I want to learn Banach Tarski's Paradox but I only know Algebra (little really), so I decided to spend some time on this but I don't know where to start.

  • $\begingroup$ You don't need THAT much math, other than set theory, but honestly, it's hard to understand the intuition behind what the result means without a stronger mathematical foundation. $\endgroup$ – Don Thousand Feb 29 at 16:44
  • $\begingroup$ Group theory is probably helpful (you don't need too strong an understanding of group theory: a passing knowledge of what a free group is should suffice). $\endgroup$ – Don Thousand Feb 29 at 16:47
  • $\begingroup$ You might find it helpful to begin with The Pea and the Sun. A Mathematical Paradox by Leonard M. Wapner (2005), and then ask more specific background questions as you read through Wapner's book. By "more specific", I mean that in addition to specifying a particular topic (cardinality of sets, group theory, rotation matrices, etc.), by providing more specific information about what you do know and what you don't know about that topic. $\endgroup$ – Dave L. Renfro Feb 29 at 17:09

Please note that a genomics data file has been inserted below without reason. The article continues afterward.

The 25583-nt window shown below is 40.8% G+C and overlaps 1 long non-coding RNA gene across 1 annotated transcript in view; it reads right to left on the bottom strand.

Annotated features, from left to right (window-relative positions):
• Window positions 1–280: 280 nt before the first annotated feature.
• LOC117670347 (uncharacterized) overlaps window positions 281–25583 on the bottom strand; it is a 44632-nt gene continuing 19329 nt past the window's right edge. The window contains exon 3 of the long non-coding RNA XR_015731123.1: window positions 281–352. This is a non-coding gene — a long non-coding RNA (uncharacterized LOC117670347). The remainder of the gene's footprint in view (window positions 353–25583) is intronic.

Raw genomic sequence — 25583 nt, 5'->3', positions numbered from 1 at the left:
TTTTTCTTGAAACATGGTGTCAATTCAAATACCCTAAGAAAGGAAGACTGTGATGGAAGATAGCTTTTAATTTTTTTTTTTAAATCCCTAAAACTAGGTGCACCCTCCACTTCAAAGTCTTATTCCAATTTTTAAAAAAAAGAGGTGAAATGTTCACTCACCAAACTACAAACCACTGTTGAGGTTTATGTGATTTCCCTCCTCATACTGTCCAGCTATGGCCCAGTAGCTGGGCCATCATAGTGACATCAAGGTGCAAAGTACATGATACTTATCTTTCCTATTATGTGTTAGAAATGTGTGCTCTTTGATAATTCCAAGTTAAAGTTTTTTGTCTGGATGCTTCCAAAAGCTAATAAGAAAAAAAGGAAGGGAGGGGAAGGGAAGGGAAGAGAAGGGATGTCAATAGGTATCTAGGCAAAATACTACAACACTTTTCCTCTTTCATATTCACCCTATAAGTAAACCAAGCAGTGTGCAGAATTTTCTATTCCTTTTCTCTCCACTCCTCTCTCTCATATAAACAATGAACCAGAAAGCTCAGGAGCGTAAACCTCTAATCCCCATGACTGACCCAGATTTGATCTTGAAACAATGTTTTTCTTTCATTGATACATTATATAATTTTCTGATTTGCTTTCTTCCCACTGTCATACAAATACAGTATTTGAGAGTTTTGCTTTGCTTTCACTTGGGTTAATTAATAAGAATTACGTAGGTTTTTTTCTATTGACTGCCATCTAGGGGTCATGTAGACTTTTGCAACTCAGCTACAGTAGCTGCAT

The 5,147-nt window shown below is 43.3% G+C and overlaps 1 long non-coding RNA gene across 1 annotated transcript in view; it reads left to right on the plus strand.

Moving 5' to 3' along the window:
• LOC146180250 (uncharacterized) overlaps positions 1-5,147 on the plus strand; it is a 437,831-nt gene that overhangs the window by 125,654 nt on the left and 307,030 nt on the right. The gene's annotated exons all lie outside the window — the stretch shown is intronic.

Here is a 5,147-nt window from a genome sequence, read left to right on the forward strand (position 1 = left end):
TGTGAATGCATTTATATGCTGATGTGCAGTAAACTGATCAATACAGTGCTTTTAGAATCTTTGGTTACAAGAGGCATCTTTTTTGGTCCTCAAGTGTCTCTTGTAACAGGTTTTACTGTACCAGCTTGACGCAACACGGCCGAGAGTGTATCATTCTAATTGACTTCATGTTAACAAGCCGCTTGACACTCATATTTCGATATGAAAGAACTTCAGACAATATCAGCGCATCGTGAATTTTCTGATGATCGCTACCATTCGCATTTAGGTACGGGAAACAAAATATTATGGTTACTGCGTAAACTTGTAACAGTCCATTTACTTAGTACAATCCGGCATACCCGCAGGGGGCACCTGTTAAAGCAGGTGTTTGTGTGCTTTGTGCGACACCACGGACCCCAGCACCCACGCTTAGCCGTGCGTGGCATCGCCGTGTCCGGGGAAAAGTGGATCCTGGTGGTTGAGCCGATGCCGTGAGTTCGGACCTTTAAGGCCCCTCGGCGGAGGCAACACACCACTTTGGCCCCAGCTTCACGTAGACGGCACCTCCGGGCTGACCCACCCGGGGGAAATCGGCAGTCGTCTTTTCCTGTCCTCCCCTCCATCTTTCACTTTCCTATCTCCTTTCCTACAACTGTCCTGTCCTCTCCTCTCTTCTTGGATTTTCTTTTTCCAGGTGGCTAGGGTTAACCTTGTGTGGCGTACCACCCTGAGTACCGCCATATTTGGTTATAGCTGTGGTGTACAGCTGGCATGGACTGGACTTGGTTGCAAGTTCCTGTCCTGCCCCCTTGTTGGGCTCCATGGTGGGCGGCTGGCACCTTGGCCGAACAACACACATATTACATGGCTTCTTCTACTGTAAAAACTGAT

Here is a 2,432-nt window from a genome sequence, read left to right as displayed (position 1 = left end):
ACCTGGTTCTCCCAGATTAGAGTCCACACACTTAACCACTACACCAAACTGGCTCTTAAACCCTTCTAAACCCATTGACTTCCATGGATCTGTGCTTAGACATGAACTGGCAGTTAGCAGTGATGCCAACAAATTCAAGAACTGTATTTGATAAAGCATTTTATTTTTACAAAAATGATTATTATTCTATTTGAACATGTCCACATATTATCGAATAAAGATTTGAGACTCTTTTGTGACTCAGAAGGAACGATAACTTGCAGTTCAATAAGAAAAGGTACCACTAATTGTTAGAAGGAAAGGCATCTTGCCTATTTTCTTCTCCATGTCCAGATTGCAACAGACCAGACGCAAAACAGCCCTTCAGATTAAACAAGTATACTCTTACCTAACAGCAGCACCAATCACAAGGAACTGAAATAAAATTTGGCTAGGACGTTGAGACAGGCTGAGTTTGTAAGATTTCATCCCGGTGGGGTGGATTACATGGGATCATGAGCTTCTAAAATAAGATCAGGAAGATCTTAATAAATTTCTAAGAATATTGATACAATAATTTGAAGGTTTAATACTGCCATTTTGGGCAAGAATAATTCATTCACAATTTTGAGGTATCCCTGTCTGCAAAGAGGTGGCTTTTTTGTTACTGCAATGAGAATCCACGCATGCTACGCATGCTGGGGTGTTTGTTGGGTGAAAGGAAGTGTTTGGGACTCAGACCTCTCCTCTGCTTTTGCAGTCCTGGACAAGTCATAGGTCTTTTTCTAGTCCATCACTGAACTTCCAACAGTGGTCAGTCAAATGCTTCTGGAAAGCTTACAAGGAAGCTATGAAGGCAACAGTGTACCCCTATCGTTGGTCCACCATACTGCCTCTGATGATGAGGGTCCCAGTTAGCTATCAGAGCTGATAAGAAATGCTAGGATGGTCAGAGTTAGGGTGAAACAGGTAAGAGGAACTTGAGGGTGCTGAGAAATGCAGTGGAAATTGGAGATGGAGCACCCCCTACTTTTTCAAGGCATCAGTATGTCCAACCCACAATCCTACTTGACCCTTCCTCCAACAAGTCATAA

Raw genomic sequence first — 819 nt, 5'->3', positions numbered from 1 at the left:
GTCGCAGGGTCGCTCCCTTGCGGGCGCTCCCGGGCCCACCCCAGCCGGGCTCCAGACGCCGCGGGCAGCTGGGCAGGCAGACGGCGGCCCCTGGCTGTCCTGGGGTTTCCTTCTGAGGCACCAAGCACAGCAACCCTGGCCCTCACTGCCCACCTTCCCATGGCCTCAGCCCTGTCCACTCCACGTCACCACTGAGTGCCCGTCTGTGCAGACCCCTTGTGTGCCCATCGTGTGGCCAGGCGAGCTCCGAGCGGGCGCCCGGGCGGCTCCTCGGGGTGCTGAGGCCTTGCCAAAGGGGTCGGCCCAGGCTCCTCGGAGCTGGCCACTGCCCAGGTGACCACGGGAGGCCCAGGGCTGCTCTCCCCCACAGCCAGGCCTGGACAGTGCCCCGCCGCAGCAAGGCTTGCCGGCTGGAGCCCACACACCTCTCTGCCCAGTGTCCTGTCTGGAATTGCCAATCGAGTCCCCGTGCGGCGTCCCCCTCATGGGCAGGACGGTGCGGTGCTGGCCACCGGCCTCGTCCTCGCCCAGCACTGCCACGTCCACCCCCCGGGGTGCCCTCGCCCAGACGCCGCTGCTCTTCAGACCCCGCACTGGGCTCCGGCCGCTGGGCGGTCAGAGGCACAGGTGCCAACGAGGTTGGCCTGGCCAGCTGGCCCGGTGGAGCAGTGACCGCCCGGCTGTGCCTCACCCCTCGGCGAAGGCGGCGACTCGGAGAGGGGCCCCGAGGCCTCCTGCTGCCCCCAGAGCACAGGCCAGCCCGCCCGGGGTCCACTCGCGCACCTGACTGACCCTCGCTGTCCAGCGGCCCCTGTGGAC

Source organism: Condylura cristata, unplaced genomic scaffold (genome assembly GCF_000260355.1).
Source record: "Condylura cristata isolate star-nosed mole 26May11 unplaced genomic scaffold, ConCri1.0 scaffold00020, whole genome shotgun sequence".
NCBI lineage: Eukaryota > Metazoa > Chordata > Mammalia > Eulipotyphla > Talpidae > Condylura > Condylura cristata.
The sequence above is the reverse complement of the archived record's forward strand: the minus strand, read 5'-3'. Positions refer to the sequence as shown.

I don't think you need too much in terms of prerequisites.

An excellent reference is

MR3616119. Tomkowicz, Grzegorz(PL-CEG2); Wagon, Stan(1-MACA-NDM). The Banach-Tarski paradox. Second edition. With a foreword by Jan Mycielski. Encyclopedia of Mathematics and its Applications, 163. Cambridge University Press, New York, 2016. xviii+348 pp. ISBN: 978-1-107-04259-9.

The book is essentially self-contained, and it may make more sense (be more efficient) to read it and look at other sources as the need appears. You need some group theory, as the paradox depends on properties of free groups, but what is needed is explained in the book. You also need the axiom of choice, but the way it is used is fairly direct. I suppose one needs a little about the basics of measure theory, to understand why this is a "paradox", but this is also introduced in the book. (Deeper knowledge of these and other topics is required as the book goes on, but for the basics you can essentially just delve in.)

A nice feature of the book is that, while remaining user-friendly, it puts the paradox in context, relating it to other topics, some more advanced or even active areas of research (amenability, for instance). Another is that it is basically up-to-date. I know of only one (technical, but really neat) result that was proved after this edition came out (the solution by Marks and Unger of one of the open problems listed in the book: a constructive proof of Laczkovich's result).

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